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Third of All Plants and
Animals Face Extinction


Animal and plant species are being killed off faster than ever before as human populations surge and people consume more, a United Nations report is expected to say this week.

It will warn that the expansion of countries such as China, India and Brazil is adding hugely to the environmental threats already generated by developed western nations, and that a third of species could face extinction this century.

The report is one of the starkest issued by the UN and the decision to draw an explicit link between extinction rates and economic growth makes it politically sensitive.

It will point out that the extinction threat extends across all main ecosystems, affecting living things as diverse as tree frogs, coral reefs and river dolphins.

“It’s a problem if we continue this unsustainable pattern of production and consumption,” said Ahmed Djoghlaf, the UN’s leading figure on biological diversity. “If the 9 billion people predicted to be with us by 2050 were to have the same lifestyle as Americans, we would need five planets.”

Djoghlaf said humans would suffer too because many threatened species were important for food and raw materials.

Some green groups fear the relentless rise of China and India risks undoing years of conservation work in the West.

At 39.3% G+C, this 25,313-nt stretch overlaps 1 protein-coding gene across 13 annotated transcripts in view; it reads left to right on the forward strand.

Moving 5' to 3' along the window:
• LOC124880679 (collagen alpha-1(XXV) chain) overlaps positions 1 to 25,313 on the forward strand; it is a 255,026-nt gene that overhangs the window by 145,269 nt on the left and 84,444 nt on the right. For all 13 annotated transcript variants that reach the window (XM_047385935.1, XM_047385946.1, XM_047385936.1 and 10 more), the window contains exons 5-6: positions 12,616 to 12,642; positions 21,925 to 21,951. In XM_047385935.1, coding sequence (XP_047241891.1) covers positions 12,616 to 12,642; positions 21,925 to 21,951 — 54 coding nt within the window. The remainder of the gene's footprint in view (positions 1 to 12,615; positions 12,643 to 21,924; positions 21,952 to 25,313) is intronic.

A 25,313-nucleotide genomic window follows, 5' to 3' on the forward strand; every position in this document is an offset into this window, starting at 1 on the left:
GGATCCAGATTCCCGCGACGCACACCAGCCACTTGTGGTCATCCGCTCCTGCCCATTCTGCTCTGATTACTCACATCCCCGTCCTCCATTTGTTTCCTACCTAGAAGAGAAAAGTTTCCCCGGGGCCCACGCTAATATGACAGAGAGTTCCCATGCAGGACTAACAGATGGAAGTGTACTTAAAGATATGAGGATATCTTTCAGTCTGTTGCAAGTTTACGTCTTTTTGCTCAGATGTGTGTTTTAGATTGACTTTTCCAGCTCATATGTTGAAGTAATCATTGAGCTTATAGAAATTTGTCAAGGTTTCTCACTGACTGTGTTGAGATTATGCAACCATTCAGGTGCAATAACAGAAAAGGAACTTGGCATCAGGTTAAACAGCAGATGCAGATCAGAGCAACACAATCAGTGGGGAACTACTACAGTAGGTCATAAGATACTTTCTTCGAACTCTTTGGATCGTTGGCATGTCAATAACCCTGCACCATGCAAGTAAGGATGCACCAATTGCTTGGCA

“The magnitude of the damage [to ecosystems] is much bigger than previously thought,” said Djoghlaf. “The rate of extinction is currently running at 1,000 times the natural historical background rate of extinction.”

The most recent study by the International Union for Conservation of Nature (IUCN) found that 17,291 of the 47,677 species assessed are threatened with extinction. They include 21% of all known mammals, 30% of amphibians, 35% of invertebrates and 70% of plants.

Of the world’s 5,490 mammals, 79 are classified as extinct in the wild by the IUCN Red List, regarded as the most authoritative assessment of the world’s species. A further 188 are categorised as critically endangered, 449 are endangered and 505 are classed as vulnerable.

The fishing cat in south Asia, for example, has moved from vulnerable to endangered because of threats to its habitat from agriculture, pollution, excessive hunting and logging. The Iberian lynx, whose numbers have fallen to between 84 and 143 in Spain and Portugal, is critically endangered.

Djoghlaf said the threat to marine ecosystems had increased significantly and had now become “one of the most important threats to the future of mankind”. The Irrawaddy snubfin dolphin and the south Asian river dolphin are listed by the IUCN as vulnerable and endangered respectively.

The new UN report, using research from 120 nations, will show that no country in the world has succeeded in halting the loss of biodiversity and that 89% of those who submitted reports had identified climate change as a cause. Pollution and the spread of invasive species have also taken their toll.


May 10, 2010

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